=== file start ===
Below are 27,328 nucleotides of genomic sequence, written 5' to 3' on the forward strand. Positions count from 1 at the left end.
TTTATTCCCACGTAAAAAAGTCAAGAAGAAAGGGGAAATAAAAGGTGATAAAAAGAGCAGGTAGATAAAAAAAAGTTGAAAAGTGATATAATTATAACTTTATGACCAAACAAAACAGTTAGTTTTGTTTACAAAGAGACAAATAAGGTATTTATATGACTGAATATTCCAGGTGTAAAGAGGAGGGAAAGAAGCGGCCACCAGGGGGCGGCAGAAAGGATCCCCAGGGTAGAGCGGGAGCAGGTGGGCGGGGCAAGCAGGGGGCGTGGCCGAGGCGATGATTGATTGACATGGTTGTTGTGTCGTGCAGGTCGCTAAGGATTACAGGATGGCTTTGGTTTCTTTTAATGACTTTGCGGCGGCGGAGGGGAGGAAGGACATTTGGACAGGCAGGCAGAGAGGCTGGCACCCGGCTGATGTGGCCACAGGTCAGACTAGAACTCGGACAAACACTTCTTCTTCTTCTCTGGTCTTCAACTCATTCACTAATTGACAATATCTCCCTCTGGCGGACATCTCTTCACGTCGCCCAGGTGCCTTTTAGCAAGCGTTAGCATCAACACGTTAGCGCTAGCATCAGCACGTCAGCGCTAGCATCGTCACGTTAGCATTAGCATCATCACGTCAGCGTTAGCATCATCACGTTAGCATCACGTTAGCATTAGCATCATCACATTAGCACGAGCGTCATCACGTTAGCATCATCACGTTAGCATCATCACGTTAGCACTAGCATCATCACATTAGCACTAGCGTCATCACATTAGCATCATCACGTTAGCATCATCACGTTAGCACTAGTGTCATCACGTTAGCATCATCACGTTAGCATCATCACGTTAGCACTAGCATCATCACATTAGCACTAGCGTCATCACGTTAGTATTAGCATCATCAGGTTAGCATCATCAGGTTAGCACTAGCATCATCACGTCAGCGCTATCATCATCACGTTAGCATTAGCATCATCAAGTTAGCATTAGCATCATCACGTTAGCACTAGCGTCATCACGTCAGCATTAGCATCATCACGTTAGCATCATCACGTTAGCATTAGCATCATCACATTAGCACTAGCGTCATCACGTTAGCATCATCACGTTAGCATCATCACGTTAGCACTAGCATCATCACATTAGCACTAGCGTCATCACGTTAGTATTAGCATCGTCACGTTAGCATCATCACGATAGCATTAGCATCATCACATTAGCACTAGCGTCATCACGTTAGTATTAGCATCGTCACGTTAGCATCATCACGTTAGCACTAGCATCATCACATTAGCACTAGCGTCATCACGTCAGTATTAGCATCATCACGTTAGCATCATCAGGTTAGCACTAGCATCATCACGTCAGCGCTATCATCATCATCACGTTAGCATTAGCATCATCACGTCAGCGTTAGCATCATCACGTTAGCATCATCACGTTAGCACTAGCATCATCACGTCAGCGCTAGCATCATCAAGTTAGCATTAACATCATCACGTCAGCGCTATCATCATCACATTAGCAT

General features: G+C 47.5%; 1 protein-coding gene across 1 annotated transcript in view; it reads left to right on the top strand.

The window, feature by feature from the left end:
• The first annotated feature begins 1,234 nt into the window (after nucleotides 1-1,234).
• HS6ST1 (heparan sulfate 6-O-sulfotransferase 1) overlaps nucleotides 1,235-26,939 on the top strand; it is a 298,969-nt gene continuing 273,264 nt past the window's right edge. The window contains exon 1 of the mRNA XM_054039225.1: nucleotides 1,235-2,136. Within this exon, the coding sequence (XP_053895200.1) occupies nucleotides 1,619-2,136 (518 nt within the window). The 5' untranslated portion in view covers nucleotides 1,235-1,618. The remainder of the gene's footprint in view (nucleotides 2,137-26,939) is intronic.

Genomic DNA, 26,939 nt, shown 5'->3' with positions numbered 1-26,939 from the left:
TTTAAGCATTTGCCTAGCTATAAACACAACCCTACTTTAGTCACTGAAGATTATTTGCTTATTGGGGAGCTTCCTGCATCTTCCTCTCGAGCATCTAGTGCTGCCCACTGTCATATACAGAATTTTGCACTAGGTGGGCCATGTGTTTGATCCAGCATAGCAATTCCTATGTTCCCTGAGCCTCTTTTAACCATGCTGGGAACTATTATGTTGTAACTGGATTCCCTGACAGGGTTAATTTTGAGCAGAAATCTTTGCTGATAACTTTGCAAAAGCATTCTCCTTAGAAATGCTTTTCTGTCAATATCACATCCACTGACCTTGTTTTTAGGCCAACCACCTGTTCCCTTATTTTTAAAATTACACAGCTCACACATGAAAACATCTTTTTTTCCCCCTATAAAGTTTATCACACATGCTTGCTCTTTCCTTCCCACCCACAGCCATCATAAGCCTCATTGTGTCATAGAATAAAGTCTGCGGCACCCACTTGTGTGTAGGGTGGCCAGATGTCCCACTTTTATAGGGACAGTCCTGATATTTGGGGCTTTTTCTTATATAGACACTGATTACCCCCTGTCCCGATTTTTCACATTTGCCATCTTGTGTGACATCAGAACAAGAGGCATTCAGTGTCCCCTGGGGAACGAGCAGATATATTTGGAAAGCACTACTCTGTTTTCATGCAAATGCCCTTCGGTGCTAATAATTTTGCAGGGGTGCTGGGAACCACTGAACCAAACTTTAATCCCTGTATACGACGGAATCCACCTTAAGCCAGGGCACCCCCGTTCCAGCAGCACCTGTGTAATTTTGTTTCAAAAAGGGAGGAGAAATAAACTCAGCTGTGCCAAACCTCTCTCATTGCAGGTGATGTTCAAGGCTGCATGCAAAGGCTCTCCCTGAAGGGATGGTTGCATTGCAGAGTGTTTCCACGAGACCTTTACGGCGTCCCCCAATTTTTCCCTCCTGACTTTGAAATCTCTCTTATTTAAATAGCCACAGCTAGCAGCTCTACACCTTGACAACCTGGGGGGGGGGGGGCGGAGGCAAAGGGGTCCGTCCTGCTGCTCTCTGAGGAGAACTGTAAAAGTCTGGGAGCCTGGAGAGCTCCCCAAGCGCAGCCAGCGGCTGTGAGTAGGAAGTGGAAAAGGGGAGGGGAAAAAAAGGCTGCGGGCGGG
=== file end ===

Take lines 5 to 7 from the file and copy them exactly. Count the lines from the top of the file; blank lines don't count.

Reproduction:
• The first annotated feature begins 1,234 nt into the window (after nucleotides 1-1,234).
• HS6ST1 (heparan sulfate 6-O-sulfotransferase 1) overlaps nucleotides 1,235-26,939 on the top strand; it is a 298,969-nt gene continuing 273,264 nt past the window's right edge. The window contains exon 1 of the mRNA XM_054039225.1: nucleotides 1,235-2,136. Within this exon, the coding sequence (XP_053895200.1) occupies nucleotides 1,619-2,136 (518 nt within the window). The 5' untranslated portion in view covers nucleotides 1,235-1,618. The remainder of the gene's footprint in view (nucleotides 2,137-26,939) is intronic.

Genomic DNA, 26,939 nt, shown 5'->3' with positions numbered 1-26,939 from the left: